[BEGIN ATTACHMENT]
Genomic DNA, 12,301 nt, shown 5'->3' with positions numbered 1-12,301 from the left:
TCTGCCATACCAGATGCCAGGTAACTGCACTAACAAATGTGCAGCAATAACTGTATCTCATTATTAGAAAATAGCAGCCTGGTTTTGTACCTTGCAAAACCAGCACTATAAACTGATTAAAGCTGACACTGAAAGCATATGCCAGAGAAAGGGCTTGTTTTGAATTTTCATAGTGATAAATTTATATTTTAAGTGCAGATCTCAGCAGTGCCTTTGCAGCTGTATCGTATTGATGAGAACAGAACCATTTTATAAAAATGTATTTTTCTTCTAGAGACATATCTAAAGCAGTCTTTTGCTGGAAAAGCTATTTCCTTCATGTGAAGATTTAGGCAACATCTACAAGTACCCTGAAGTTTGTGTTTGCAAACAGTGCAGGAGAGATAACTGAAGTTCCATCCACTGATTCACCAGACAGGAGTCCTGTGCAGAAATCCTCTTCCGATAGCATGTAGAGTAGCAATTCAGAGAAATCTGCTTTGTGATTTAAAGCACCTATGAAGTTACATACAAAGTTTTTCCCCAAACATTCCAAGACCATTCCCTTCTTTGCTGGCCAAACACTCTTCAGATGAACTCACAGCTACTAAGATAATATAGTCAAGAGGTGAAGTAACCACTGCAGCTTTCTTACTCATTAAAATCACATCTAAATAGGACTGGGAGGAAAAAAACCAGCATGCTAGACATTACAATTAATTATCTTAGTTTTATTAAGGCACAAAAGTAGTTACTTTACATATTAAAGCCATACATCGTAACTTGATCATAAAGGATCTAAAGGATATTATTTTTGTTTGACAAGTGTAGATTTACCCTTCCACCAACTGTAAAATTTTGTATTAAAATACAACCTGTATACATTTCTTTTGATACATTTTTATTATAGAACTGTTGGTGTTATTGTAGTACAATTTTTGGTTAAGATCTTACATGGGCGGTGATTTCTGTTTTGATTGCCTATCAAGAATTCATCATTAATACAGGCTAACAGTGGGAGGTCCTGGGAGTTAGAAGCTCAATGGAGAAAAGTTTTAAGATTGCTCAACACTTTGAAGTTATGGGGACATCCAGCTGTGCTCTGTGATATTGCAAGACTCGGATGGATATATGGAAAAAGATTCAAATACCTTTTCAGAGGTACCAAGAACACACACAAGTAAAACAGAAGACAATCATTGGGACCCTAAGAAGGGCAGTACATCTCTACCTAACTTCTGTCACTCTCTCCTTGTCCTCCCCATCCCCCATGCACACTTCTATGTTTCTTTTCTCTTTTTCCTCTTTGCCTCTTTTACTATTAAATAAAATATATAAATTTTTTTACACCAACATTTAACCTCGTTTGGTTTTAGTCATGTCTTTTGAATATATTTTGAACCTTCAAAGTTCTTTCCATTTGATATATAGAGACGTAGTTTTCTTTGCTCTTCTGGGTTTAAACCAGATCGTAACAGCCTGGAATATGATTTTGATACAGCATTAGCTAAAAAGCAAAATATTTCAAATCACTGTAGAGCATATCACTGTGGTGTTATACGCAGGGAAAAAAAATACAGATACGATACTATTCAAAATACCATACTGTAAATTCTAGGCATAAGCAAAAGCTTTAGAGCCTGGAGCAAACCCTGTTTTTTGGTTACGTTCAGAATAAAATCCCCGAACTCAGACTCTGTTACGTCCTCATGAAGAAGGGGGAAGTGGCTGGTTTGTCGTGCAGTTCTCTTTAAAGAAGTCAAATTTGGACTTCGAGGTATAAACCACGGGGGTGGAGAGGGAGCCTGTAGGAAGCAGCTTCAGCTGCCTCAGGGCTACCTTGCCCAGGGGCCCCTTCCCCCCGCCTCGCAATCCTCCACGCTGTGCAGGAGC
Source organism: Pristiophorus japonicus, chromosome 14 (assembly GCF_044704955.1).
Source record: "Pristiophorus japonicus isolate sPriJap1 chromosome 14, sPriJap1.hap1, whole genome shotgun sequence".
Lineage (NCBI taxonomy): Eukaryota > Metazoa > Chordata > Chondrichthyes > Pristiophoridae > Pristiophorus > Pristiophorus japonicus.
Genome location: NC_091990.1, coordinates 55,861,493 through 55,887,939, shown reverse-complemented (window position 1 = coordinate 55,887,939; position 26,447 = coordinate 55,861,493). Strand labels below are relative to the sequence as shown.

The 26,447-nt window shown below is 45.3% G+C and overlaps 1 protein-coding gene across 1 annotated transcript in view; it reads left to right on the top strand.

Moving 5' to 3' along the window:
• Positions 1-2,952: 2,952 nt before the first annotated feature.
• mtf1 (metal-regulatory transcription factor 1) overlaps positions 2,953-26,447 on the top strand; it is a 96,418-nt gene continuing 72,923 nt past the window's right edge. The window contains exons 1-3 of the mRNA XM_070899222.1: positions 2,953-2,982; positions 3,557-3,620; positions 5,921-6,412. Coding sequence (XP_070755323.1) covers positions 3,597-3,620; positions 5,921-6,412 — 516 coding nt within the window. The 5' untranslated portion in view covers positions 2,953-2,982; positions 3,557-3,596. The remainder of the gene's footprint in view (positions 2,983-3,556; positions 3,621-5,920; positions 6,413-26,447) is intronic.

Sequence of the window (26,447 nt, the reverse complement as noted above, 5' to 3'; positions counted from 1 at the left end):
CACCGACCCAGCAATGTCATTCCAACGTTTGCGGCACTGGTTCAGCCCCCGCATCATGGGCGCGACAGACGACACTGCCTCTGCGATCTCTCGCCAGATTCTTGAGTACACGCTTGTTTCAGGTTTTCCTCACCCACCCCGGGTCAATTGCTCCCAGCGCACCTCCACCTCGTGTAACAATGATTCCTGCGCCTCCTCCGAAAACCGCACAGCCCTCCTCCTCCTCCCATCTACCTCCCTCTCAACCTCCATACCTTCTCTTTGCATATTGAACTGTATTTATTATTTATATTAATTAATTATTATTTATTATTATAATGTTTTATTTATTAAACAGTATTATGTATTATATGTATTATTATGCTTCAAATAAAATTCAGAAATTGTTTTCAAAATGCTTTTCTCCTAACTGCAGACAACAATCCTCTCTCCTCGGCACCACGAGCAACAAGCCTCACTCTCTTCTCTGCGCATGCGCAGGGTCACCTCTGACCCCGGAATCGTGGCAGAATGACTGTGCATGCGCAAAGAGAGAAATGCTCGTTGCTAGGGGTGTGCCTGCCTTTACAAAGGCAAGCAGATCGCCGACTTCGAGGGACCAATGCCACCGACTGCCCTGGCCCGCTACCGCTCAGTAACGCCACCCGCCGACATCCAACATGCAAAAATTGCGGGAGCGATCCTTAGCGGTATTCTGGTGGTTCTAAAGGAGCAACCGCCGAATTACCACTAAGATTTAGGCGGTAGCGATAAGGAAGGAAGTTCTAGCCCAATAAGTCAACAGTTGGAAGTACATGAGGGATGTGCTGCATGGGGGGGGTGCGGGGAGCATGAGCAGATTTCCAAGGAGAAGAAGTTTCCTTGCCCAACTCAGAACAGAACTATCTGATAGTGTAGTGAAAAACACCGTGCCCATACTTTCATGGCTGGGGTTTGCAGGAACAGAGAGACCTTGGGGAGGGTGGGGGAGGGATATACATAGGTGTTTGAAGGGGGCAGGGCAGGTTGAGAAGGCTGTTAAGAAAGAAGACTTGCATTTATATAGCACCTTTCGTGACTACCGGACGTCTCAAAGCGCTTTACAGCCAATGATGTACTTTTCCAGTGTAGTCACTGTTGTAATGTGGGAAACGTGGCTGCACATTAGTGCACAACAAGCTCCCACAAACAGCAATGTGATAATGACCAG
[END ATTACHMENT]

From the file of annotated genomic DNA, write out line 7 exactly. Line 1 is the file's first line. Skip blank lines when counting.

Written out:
The 26,447-nt window shown below is 45.3% G+C and overlaps 1 protein-coding gene across 1 annotated transcript in view; it reads left to right on the top strand.